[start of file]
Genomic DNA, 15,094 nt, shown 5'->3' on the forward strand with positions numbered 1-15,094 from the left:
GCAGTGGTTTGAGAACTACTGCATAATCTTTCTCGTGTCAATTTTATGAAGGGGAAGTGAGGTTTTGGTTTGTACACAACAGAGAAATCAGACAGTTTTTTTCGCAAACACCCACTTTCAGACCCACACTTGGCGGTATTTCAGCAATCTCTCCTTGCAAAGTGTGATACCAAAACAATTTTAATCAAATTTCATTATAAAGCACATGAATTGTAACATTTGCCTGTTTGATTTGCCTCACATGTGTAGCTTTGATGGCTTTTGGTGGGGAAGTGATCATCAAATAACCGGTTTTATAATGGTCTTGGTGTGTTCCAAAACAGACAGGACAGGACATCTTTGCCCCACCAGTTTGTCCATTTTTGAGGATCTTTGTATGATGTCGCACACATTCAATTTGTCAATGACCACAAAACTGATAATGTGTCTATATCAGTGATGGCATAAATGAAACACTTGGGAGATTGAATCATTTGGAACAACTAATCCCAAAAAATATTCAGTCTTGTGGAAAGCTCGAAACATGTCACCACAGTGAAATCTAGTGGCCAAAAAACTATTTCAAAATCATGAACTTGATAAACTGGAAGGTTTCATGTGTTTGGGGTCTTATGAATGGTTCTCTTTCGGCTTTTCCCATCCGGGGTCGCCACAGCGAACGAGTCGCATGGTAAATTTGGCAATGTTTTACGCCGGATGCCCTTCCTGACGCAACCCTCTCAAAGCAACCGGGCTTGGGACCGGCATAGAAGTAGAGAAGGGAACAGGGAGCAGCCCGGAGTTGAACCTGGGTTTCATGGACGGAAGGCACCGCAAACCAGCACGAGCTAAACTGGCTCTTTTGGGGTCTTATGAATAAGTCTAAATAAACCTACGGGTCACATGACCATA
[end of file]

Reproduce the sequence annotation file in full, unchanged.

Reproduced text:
Genomic DNA, 15,094 nt, shown 5'->3' on the forward strand with positions numbered 1-15,094 from the left:
GCAGTGGTTTGAGAACTACTGCATAATCTTTCTCGTGTCAATTTTATGAAGGGGAAGTGAGGTTTTGGTTTGTACACAACAGAGAAATCAGACAGTTTTTTTCGCAAACACCCACTTTCAGACCCACACTTGGCGGTATTTCAGCAATCTCTCCTTGCAAAGTGTGATACCAAAACAATTTTAATCAAATTTCATTATAAAGCACATGAATTGTAACATTTGCCTGTTTGATTTGCCTCACATGTGTAGCTTTGATGGCTTTTGGTGGGGAAGTGATCATCAAATAACCGGTTTTATAATGGTCTTGGTGTGTTCCAAAACAGACAGGACAGGACATCTTTGCCCCACCAGTTTGTCCATTTTTGAGGATCTTTGTATGATGTCGCACACATTCAATTTGTCAATGACCACAAAACTGATAATGTGTCTATATCAGTGATGGCATAAATGAAACACTTGGGAGATTGAATCATTTGGAACAACTAATCCCAAAAAATATTCAGTCTTGTGGAAAGCTCGAAACATGTCACCACAGTGAAATCTAGTGGCCAAAAAACTATTTCAAAATCATGAACTTGATAAACTGGAAGGTTTCATGTGTTTGGGGTCTTATGAATGGTTCTCTTTCGGCTTTTCCCATCCGGGGTCGCCACAGCGAACGAGTCGCATGGTAAATTTGGCAATGTTTTACGCCGGATGCCCTTCCTGACGCAACCCTCTCAAAGCAACCGGGCTTGGGACCGGCATAGAAGTAGAGAAGGGAACAGGGAGCAGCCCGGAGTTGAACCTGGGTTTCATGGACGGAAGGCACCGCAAACCAGCACGAGCTAAACTGGCTCTTTTGGGGTCTTATGAATAAGTCTAAATAAACCTACGGGTCACATGACCATA